General Question

poofandmook's avatar

Why isn't there some sort of nationally used pharmacy system?

Asked by poofandmook (17282points) July 24th, 2008

I was thinking about all these ads on TV now for abuse of prescription drugs, and about all the episodes of Intervention (I’m a big fan) about people addicted to perfectly legal prescription pills, and I wondered why we can’t have some kind of system in place that is federally required for all pharmacies; a data base where you can see if that person, by SS or DOB or something, has filled a prescription anywhere in the country. That way, when people go to multiple doctors for the same prescriptions, they can’t simply go to different pharmacies to get them filled. It would almost completely eliminate the ability for people to legally obtain ridiculous amounts of medications.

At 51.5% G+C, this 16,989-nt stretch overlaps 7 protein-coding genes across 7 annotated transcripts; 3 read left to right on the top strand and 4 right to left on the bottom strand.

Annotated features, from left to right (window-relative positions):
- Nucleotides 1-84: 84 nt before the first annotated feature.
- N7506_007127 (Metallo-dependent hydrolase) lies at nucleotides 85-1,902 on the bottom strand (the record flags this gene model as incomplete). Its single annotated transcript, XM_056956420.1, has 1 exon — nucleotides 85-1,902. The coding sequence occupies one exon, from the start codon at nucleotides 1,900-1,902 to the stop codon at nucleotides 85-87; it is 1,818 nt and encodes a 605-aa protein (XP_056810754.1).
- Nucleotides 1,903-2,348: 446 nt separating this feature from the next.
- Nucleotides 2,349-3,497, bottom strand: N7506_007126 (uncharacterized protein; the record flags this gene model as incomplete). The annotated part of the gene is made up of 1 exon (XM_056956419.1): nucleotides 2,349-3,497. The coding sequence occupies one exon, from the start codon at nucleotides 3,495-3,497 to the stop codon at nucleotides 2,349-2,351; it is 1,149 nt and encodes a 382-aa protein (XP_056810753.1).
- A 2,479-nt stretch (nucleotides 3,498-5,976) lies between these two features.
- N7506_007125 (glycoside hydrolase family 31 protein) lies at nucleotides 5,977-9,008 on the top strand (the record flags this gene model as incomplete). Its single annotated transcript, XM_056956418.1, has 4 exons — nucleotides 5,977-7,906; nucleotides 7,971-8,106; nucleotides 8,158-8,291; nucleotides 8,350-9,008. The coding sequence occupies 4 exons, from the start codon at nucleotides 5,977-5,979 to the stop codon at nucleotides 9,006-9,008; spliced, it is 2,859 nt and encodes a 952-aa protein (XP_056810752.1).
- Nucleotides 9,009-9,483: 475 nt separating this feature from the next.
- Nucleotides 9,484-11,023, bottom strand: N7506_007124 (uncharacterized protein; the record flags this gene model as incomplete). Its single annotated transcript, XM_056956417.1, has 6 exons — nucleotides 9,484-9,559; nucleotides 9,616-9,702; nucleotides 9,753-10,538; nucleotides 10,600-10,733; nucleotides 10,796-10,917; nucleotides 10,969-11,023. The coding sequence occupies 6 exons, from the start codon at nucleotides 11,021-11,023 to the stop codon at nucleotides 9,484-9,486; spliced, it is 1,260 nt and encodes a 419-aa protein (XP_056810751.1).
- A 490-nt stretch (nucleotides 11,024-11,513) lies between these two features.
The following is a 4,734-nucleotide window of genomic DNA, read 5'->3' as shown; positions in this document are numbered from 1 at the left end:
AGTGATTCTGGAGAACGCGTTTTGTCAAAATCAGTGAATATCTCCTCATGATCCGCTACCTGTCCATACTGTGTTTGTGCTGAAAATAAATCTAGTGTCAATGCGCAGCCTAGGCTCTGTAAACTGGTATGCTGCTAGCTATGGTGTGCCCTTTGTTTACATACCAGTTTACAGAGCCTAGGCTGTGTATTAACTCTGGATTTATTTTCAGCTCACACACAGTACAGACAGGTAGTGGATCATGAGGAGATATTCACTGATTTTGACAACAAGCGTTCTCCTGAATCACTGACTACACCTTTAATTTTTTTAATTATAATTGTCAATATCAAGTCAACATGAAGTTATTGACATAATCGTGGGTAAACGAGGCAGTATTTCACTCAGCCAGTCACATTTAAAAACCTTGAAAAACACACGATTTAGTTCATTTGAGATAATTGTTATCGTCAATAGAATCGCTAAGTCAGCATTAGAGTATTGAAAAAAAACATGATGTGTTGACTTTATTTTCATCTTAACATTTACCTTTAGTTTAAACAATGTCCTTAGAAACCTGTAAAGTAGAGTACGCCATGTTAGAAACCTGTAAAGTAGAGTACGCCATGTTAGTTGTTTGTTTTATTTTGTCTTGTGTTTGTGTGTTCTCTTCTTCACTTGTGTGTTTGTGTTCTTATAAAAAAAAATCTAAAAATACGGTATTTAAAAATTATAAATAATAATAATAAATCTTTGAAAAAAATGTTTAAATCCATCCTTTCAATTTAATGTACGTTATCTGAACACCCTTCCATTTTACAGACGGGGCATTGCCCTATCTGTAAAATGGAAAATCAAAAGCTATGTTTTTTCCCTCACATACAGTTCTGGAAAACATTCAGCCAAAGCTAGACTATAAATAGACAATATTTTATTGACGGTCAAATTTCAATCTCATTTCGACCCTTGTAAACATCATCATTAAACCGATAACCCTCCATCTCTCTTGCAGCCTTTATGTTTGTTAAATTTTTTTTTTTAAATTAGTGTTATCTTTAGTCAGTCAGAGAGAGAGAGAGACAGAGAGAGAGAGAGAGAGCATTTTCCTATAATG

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9 Answers

marinelife's avatar

It also could have serious repercussions for people’s privacy, poofandmook. Did you know that many people who have serious diseases such as cancer do not tell their employers for fear of losing their jobs? They get their prescriptions and pay for them without using the company health plan.

While it would be good in the sense that it might stop deaths like Heath Leger’s, the cost is too high in terms of one more loss of liberty.

poofandmook's avatar